Appleton's Cyclopedia of American Biography, edited by James
Grant Wilson, John Fiske and Stanley L. Klos. Six volumes, New York: D. Appleton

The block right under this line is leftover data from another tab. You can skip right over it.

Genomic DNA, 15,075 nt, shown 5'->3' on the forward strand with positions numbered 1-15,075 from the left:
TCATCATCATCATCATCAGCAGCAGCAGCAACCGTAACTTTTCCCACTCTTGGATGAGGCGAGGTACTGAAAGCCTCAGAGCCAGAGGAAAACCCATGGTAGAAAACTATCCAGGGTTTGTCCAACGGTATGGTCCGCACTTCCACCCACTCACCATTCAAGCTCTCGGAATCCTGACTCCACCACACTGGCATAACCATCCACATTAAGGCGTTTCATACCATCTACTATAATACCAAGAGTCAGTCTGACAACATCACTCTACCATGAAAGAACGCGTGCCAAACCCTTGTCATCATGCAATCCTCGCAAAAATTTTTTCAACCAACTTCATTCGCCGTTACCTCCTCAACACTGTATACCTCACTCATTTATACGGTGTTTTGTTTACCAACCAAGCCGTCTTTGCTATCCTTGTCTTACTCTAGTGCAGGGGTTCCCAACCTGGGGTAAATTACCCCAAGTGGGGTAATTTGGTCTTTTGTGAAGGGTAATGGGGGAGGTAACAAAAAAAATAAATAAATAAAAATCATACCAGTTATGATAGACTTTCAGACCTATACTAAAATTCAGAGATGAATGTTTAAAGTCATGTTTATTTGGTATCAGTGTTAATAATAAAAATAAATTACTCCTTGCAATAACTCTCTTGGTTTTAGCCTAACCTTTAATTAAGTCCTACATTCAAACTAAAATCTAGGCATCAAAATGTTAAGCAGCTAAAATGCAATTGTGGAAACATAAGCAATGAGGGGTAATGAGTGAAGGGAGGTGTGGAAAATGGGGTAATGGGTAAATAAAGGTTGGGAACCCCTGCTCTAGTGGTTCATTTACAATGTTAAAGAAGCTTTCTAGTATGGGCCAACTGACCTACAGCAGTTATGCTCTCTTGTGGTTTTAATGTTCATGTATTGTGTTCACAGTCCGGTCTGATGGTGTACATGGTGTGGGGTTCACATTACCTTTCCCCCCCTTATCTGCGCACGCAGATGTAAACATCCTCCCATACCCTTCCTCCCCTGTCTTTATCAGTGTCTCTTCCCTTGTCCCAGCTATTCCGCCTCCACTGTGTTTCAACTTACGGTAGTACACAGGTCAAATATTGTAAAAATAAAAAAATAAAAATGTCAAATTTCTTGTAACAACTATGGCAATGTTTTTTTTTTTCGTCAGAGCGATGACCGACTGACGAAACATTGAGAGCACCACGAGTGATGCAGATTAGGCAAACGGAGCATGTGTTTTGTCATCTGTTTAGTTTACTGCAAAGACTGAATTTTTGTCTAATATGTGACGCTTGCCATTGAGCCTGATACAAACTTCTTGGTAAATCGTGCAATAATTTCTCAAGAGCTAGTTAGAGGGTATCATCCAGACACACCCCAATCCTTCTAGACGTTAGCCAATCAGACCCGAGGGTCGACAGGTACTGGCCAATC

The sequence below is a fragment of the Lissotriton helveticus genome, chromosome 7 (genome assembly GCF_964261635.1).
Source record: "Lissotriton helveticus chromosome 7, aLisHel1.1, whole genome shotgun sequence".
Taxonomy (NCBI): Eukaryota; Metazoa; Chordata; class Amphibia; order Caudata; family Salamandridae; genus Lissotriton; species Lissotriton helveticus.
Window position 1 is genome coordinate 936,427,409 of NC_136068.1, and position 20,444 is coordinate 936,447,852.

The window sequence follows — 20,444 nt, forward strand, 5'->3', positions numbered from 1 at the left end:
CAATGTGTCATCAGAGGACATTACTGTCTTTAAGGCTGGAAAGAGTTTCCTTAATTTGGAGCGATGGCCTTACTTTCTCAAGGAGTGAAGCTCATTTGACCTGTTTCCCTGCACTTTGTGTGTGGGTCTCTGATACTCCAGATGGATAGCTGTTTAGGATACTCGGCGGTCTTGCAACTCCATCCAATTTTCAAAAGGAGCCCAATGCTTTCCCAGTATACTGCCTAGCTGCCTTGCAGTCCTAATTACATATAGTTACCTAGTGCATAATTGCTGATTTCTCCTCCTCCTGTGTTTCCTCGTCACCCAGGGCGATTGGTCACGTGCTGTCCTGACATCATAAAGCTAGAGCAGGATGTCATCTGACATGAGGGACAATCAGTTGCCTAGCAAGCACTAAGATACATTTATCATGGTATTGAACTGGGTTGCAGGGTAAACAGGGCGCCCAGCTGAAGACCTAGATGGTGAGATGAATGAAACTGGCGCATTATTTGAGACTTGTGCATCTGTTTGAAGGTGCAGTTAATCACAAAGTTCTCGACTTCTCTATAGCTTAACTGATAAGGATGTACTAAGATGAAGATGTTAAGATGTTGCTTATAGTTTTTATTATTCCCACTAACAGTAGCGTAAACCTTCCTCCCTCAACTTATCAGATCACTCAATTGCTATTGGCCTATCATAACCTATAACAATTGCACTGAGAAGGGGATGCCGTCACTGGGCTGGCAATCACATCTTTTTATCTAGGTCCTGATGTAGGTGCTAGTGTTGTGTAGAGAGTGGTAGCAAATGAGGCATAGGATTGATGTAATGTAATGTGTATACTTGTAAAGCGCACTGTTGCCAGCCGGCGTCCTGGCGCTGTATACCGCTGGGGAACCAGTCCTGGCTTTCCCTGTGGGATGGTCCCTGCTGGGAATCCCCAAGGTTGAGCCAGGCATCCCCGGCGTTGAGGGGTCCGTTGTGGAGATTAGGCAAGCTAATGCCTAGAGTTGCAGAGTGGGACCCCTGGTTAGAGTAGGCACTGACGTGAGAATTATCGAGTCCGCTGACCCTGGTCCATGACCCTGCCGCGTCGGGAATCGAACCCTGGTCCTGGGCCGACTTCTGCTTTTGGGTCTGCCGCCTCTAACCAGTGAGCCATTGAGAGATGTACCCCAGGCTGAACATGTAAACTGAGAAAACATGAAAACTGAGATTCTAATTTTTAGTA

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CHESBROUGH, Ellis Sylvester, civil engineer, born in Baltimore, Maryland, 6 July, 1813; do in Chicago, Illinois, 19 August, 1886. His father met with business reverses, and the boy was taken from school at the age of thirteen and became chainman to an engineering party engaged in the preliminary survey of the Baltimore and Ohio railroad. Later he was engaged on the Allegheny and Portage railroad, and in 1831 became associated with William Gibbs MeNeill in the construction of the Paterson and Hudson River railroad. In 1837 he was appointed senior assistant on the building of the Louisville, Cincinnati, and Charleston railroad, and in 1846 became chief engineer of the Boston water-works, planning the important structures on it, including the Brookline reservoir. He was appointed sole commissioner in the Boston water department in 1850, and during the following year City engineer, having charge of all the water-works under the Cochituate water board, besides being surveyor of the streets and harbor improvements. In 1855 he became engineer for the Chicago board of sewerage commissioners, and in that capacity planned the sewerage system of the city. In 1879 he resigned the office of commissioner of public works. The River tunnels were planned by him, and, despite much criticism, have proved successful. He achieved a high reputation as an authority on the water-supply and sewage of cities, and in that capacity was consulted by the officials of New York, Boston, Cambridge, Toronto. Detroit, Memphis, Milwaukee, and other cities. Mr. Chesbrough was a corresponding member of the American institute of architects, and from November, 1877, till November, 1878, was president of the American society of civil engineers.
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